Business unusual


Twenty students dressed in business attire entered a Charles M. Harper Center classroom in a steady stream, walking purposefully and carrying folders. They murmured to one another as they took their places up front. Some passed materials to the judges, a group of Goldman Sachs representatives who were already seated. Others mingled with the audience—mostly smiling parents.

The students who presented business plans Monday were not MBA candidates. They were Chicago Public Schools juniors and seniors, and the presentations were the culmination of an Elements of Entrepreneurship course offered by the Collegiate Scholars Program and sponsored by the Goldman Sachs Foundation. Professor Waverly Deutsch, who taught the two-week course, told the judges and parents that what they were about to see was “better than the first round of my MBA students' business-plan presentations. For sure.”

The presentations were polished—students introduced the germ of a business idea, proof that their idea would have a market, and financial projections for at least the first fiscal year. Presenting in groups of four, they used PowerPoint slides to exhibit their message and defended themselves against tough questions from the ten-person panel (which included five U of C alumni, from the College and the GSB).

First was WRAP (Writing, Reading, Arts, Politics). The project, a nonprofit magazine and after-school program, would provide a forum for students to discuss and write about issues pertaining to their lives and communities. Next came uGo, a campus bike-rental service; Super Squad, a handyman and companion service for the elderly that would hire only honor-roll students with a community-service background; and Third Degree, a college search and networking Web site for high-school students. The final group presented All Star Athletic Productions (ASAP), which would film and edit videos for high-school athletes looking to be recruited by colleges. Presenter Cory Wilkins, a soccer player, noted that when he had asked his mother to shoot a highlight reel, “there were really no highlights there," just shaky footage of grass and sky.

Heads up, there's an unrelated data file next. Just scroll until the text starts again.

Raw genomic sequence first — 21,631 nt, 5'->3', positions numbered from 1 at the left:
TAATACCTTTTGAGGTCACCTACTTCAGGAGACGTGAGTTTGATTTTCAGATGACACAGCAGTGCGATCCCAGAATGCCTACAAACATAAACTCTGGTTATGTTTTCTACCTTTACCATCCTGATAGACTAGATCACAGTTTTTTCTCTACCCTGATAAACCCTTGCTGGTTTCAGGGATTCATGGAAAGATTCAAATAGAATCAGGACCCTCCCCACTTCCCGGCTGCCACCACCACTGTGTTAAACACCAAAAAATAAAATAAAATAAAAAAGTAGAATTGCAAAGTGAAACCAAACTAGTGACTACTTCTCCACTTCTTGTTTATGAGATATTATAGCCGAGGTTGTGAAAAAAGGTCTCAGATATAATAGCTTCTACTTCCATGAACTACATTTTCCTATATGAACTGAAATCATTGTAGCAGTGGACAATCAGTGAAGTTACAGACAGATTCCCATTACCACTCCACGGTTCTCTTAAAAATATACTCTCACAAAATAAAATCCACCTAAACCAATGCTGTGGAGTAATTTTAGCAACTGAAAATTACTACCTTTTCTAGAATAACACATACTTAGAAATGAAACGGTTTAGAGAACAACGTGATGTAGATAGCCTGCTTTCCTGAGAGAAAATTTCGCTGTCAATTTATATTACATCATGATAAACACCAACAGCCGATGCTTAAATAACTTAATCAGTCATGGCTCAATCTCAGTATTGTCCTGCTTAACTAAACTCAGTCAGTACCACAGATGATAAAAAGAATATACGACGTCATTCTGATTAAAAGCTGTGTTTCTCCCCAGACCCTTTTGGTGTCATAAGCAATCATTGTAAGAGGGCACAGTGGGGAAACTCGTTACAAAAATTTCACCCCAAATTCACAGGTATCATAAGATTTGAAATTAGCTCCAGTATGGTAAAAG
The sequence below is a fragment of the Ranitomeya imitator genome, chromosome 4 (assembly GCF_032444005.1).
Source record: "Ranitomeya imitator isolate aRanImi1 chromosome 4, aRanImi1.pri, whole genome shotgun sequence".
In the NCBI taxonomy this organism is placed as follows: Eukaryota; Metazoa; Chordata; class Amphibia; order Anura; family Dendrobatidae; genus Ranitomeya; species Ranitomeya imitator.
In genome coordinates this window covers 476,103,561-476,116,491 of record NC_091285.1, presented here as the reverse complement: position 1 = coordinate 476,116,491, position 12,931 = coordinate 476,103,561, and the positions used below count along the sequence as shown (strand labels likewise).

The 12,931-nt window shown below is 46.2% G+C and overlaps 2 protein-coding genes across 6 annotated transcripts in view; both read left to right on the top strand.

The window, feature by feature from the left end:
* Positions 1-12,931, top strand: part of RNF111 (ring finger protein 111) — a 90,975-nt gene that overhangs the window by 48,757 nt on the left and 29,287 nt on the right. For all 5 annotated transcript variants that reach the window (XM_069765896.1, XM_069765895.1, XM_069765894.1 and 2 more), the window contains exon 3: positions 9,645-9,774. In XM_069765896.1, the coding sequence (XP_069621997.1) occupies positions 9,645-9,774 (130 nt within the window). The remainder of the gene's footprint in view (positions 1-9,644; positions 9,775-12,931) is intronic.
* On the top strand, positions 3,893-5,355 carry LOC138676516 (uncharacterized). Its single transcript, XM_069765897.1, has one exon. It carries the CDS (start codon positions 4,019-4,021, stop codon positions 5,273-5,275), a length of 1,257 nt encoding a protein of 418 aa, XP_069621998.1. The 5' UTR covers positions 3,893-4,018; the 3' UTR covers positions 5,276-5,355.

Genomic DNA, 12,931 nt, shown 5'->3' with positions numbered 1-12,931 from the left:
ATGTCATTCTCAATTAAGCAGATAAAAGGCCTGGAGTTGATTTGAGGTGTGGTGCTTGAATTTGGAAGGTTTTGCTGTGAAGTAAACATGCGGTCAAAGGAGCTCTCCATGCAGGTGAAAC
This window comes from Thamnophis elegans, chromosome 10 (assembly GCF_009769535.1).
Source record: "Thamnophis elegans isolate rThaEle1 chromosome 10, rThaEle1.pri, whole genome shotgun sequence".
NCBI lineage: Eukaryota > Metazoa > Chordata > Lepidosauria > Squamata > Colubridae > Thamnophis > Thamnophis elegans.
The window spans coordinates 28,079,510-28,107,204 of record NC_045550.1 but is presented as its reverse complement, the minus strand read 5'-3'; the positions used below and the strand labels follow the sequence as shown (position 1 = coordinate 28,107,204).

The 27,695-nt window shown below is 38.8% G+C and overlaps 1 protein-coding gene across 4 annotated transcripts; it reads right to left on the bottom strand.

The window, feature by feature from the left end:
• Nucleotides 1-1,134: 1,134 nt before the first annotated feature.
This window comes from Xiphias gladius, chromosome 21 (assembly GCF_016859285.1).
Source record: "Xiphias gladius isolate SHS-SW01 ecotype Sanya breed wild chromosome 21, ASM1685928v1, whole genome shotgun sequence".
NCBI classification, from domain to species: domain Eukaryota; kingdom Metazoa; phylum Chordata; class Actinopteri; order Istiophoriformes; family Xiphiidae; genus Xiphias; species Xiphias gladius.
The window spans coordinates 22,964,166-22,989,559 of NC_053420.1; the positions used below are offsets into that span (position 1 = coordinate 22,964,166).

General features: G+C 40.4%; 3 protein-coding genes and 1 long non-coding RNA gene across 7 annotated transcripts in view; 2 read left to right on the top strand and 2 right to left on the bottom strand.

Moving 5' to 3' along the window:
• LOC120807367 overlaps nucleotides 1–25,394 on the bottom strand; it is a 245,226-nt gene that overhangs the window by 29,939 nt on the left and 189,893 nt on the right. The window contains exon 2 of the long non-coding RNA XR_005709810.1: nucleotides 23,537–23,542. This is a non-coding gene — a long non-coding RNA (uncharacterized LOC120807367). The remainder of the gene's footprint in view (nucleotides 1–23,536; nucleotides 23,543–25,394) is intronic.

In deliberation, open to the audience but not the teams, the judges were initially torn—both Super Squad and ASAP had presented financially feasible plans with what the judges considered a large potential for market growth. But after more than 30 minutes, they deemed ASAP the winner. The four students in the group, beaming broadly, celebrated their victory by shaking hands with Professor Deutsch—and each accepted an HP laptop computer, the surprise prize for winning the competition.

Rose Schapiro, '09

Photo: ASAP presents its plan.

August 6, 2008